OPINION: An open letter to the President-elect Joe Biden

Correspondent Coley Birchfield pens an open letter to the President-elect Joe Biden. (Andrew Harnik/AP)Correspondent Coley Birchfield pens an open letter to the President-elect Joe Biden. (Andrew Harnik/AP)

Dear Joe,

Congratulations on becoming the 46th president-elect of the United States of America. Your months of debating, organizing and fundraising resulted in you receiving the most votes of any presidential nominee in American history. It is uncertain that any other nominee could have motivated and united the entire Democratic Party as you have. 

In February, media organizations were predicting your team to drop out of the Democratic primary by late March. 

In direct contrast, you gained momentum. South Carolina’s Jim Clybrun’s endorsement jump-started the overwhelming victory that you saw on Super Tuesday, including my home state of Alabama.

However, I say all of this to ensure you that your mission is just beginning. I would compare your situation to a quarterback: winning the starting position means that you must perform well on the field. The White House and the nation is your field. 

After decades of partisan division, we need you to unite us and improve our way of life. We need you to be a president that all of America is proud of. 

It is not a secret that the last four years have flooded our minds with racial division, a disease outbreak, broken foreign policy and a diminishing climate. The Trump administration introduced important policies, but their rhetoric and conspiracies crippled our Democracy. The very Democracy that our founding fathers fought and died in order to create. 

Albert Camus, a Frenchman who received a Nobel Prize for literature in 1957, once said, “Democracy is not the law of the majority but the protection of the minority.”

That perfectly states the rhetoric that the Office of the President should spread in the next four years. It is your job to speak on the behalf of those portions of the population that are unvalued, underappreciated, underfunded and/or unmotivated.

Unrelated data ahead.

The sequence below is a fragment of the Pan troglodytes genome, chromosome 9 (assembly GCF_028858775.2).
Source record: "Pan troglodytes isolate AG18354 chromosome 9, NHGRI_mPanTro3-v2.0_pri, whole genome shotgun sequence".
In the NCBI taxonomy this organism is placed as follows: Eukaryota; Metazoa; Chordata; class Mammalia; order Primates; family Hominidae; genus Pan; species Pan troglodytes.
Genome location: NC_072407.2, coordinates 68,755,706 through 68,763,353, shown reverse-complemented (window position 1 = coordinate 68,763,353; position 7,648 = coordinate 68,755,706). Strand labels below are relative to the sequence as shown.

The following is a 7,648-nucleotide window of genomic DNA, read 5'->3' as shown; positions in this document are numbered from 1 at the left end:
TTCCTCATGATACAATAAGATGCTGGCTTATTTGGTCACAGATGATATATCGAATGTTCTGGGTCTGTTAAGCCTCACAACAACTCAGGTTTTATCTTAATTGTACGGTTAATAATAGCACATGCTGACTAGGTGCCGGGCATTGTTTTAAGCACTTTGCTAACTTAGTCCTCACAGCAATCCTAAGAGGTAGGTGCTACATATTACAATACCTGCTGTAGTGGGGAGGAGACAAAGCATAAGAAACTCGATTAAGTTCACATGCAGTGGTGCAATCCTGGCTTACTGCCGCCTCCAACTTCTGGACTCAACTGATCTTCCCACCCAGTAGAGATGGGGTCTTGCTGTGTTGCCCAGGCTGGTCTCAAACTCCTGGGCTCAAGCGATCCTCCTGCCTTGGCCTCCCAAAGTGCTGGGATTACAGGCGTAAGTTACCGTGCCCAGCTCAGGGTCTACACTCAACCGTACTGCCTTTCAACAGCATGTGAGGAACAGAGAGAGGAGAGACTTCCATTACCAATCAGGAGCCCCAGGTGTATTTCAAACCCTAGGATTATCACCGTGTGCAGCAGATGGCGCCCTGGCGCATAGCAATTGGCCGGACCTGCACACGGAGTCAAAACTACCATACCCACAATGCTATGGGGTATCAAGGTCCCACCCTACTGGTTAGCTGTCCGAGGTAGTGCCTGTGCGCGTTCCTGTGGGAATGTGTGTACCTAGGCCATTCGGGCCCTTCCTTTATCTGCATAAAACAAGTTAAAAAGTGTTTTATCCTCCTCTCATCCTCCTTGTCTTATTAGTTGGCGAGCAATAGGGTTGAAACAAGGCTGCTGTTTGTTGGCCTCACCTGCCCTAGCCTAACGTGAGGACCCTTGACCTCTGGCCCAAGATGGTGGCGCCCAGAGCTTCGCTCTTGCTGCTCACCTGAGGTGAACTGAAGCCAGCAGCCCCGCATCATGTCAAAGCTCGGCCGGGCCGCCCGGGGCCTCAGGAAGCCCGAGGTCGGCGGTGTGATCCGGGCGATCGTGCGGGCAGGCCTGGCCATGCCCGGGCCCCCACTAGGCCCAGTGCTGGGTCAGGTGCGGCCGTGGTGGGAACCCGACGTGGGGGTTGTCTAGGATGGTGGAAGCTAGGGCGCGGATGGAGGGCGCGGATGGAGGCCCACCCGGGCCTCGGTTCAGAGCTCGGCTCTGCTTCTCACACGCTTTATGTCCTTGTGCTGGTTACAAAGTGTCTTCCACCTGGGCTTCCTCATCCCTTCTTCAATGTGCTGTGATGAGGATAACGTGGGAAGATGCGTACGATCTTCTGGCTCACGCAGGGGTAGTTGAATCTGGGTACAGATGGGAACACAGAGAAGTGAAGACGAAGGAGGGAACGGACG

The late John F. Kennedy told us to ask ourselves, “What you can do for your country?” 

The answer: love and care for the person next to you. The American public must understand that a random stranger on the sidewalk holds just as much potential and value as a millionaire. By instituting public programs, funding education and caring for the poor, that answer becomes possible. 

You will be attempting all of those things listed while also blocking out the opposition that you will face. 

Although Donald Trump will no longer hold office after Jan. 20, he will still own a Twitter account and his MAGA followers. You will be swarmed with lies, criticism and conspiracies for the entirety of your service. However, you can not cripple to this. We need a person in the oval office who will rebuke false claims and not embrace them. A president who will protect the legitimacy of our media networks and social platforms. This is important because without trust in our news platforms, we cannot have trust in what our government is doing. 

Joe, you have overcome great loss during your life. Often to the point where it had to be near impossible to get out of bed in the morning. However, this is a brief period of celebration. A reflection of how every day of your 77 years led to this moment. 

Watching your speech on Saturday night was heartwarming for my family and I. Seeing you on stage celebrating with your family shows just how much of a family man you are. And I know everyone you lost would be so proud of you. 

I want to challenge you to transform our government’s ideals. It must be a priority to eliminate partisan bias within the courts and Congress. This takes the help of Kamala Harris, Cory Booker, Stacey Abrams, Nancy Pelosi and many more. The entire Democractic Party must be willing to listen and understand the Republican point of view. It is highly unlikely for there to be a compromise on their part, but it is possible to make the Democratic platform more representative for all of America. 

Your hope in the 2022 midterms and 2024 general election relies on the ability to grow your coalition. But, if anyone is able to understand and listen to other’s vision, it is you. 

I know that you are a proud practicing Catholic and God plays a big role in your life. So, I will give you one of my favorite verses in the Bible: Revelation 22:21. It actually happens to be the very last verse of the Bible. 

It reads, “The grace of the Lord Jesus be with God’s people. Amen.” 

It sounds simple until you look into that last word: Amen. When translated into “Southern terms” it means “let it be.ā€ 

The last word that God left us with in the Bible is let it be. So whenever you face opposition or challenges remember that God always takes care of his children.

I anticipate what your administration has planned for the next four years. Whatever the result, I could not have given my vote to a better candidate or a better man.

ā€” Coley Birchfield

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